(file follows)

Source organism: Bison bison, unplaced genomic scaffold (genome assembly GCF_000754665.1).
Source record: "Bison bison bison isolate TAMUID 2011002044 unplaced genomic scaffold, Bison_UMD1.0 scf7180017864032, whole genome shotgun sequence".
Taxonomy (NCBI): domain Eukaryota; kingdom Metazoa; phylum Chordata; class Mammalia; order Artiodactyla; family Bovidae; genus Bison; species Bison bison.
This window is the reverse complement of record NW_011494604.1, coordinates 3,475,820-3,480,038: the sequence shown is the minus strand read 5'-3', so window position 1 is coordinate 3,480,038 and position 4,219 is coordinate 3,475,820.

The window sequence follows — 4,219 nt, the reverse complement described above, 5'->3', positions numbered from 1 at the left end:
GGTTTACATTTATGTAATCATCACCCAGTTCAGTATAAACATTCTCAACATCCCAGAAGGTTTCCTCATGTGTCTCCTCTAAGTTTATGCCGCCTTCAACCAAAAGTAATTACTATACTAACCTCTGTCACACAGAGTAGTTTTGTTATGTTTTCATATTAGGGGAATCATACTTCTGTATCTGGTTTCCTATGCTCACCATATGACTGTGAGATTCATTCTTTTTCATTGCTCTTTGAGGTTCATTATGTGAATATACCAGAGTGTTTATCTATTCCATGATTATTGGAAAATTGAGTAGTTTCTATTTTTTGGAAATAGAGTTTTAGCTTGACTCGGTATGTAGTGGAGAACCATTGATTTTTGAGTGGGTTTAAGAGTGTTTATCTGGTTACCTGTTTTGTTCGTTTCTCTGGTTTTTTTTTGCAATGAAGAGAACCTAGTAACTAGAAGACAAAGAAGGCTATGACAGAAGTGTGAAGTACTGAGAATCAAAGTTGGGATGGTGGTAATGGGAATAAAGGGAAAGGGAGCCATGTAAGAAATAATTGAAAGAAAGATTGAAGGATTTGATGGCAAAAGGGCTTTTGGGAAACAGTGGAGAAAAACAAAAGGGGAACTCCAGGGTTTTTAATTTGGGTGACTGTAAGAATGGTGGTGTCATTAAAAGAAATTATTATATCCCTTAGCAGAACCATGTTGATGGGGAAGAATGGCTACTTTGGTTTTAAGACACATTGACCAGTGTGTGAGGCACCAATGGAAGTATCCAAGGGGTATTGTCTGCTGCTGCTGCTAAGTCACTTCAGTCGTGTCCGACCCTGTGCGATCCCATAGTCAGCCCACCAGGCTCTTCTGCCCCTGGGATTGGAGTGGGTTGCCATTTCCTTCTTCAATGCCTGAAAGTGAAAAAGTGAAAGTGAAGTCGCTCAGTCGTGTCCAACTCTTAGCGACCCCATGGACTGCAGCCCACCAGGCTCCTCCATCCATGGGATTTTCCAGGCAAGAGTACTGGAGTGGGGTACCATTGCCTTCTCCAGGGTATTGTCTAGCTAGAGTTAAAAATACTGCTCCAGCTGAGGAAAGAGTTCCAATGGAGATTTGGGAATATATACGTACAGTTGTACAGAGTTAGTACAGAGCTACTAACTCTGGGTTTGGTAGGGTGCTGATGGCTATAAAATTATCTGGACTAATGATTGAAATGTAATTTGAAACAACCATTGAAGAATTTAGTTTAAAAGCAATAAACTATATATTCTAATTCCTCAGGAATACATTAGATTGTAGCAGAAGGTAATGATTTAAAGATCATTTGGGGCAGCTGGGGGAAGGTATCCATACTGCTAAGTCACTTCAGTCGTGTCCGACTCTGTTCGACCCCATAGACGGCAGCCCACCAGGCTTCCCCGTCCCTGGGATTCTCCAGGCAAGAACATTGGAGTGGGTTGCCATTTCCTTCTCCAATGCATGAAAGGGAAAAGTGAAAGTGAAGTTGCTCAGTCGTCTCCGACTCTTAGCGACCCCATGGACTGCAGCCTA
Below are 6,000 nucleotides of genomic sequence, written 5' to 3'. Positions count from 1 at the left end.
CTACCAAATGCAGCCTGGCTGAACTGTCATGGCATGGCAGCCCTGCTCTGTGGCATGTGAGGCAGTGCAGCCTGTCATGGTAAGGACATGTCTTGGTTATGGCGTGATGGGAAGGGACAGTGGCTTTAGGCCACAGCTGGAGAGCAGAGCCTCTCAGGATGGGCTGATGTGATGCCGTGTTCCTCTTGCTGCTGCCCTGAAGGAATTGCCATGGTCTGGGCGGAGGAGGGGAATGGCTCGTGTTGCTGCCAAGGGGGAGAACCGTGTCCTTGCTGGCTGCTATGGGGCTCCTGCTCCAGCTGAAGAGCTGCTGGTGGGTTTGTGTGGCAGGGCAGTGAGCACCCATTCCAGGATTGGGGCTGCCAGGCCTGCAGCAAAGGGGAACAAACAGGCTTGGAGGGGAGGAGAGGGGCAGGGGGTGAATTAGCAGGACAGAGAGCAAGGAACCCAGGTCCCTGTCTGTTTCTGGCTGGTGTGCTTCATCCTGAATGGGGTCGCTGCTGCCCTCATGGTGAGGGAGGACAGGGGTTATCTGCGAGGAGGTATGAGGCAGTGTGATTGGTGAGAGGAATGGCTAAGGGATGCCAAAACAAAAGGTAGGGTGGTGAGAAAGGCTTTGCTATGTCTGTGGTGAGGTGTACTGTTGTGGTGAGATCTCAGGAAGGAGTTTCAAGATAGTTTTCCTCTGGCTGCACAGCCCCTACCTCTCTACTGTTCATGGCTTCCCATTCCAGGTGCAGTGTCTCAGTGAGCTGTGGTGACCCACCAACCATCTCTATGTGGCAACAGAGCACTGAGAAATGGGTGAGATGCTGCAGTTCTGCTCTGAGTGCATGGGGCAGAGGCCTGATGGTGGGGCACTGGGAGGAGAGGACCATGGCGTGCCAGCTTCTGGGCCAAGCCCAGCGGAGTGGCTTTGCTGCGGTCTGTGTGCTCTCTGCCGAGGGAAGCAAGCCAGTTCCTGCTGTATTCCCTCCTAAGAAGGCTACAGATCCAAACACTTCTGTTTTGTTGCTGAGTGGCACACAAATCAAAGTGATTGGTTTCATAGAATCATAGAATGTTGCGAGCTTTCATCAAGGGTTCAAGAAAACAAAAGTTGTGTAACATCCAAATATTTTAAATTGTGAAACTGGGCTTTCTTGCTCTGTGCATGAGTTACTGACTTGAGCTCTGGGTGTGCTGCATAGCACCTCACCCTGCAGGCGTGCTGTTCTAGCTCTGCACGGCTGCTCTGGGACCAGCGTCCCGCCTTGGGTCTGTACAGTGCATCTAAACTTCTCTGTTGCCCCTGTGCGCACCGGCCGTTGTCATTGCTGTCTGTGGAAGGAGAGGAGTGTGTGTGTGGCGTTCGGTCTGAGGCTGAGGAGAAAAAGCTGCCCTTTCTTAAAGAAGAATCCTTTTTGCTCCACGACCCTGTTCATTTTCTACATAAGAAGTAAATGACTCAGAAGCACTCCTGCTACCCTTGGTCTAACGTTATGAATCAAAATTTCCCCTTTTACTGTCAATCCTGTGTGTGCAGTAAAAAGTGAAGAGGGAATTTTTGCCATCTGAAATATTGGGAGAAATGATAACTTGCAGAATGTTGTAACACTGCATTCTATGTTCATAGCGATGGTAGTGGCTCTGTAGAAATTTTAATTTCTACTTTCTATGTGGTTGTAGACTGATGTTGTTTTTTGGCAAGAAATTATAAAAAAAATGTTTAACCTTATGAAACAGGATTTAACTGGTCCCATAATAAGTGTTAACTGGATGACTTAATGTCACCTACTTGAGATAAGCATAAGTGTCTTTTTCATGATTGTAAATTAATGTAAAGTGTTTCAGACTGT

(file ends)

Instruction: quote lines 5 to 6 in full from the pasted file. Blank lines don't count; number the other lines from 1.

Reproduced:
The window sequence follows — 4,219 nt, the reverse complement described above, 5'->3', positions numbered from 1 at the left end:
GGTTTACATTTATGTAATCATCACCCAGTTCAGTATAAACATTCTCAACATCCCAGAAGGTTTCCTCATGTGTCTCCTCTAAGTTTATGCCGCCTTCAACCAAAAGTAATTACTATACTAACCTCTGTCACACAGAGTAGTTTTGTTATGTTTTCATATTAGGGGAATCATACTTCTGTATCTGGTTTCCTATGCTCACCATATGACTGTGAGATTCATTCTTTTTCATTGCTCTTTGAGGTTCATTATGTGAATATACCAGAGTGTTTATCTATTCCATGATTATTGGAAAATTGAGTAGTTTCTATTTTTTGGAAATAGAGTTTTAGCTTGACTCGGTATGTAGTGGAGAACCATTGATTTTTGAGTGGGTTTAAGAGTGTTTATCTGGTTACCTGTTTTGTTCGTTTCTCTGGTTTTTTTTTGCAATGAAGAGAACCTAGTAACTAGAAGACAAAGAAGGCTATGACAGAAGTGTGAAGTACTGAGAATCAAAGTTGGGATGGTGGTAATGGGAATAAAGGGAAAGGGAGCCATGTAAGAAATAATTGAAAGAAAGATTGAAGGATTTGATGGCAAAAGGGCTTTTGGGAAACAGTGGAGAAAAACAAAAGGGGAACTCCAGGGTTTTTAATTTGGGTGACTGTAAGAATGGTGGTGTCATTAAAAGAAATTATTATATCCCTTAGCAGAACCATGTTGATGGGGAAGAATGGCTACTTTGGTTTTAAGACACATTGACCAGTGTGTGAGGCACCAATGGAAGTATCCAAGGGGTATTGTCTGCTGCTGCTGCTAAGTCACTTCAGTCGTGTCCGACCCTGTGCGATCCCATAGTCAGCCCACCAGGCTCTTCTGCCCCTGGGATTGGAGTGGGTTGCCATTTCCTTCTTCAATGCCTGAAAGTGAAAAAGTGAAAGTGAAGTCGCTCAGTCGTGTCCAACTCTTAGCGACCCCATGGACTGCAGCCCACCAGGCTCCTCCATCCATGGGATTTTCCAGGCAAGAGTACTGGAGTGGGGTACCATTGCCTTCTCCAGGGTATTGTCTAGCTAGAGTTAAAAATACTGCTCCAGCTGAGGAAAGAGTTCCAATGGAGATTTGGGAATATATACGTACAGTTGTACAGAGTTAGTACAGAGCTACTAACTCTGGGTTTGGTAGGGTGCTGATGGCTATAAAATTATCTGGACTAATGATTGAAATGTAATTTGAAACAACCATTGAAGAATTTAGTTTAAAAGCAATAAACTATATATTCTAATTCCTCAGGAATACATTAGATTGTAGCAGAAGGTAATGATTTAAAGATCATTTGGGGCAGCTGGGGGAAGGTATCCATACTGCTAAGTCACTTCAGTCGTGTCCGACTCTGTTCGACCCCATAGACGGCAGCCCACCAGGCTTCCCCGTCCCTGGGATTCTCCAGGCAAGAACATTGGAGTGGGTTGCCATTTCCTTCTCCAATGCATGAAAGGGAAAAGTGAAAGTGAAGTTGCTCAGTCGTCTCCGACTCTTAGCGACCCCATGGACTGCAGCCTA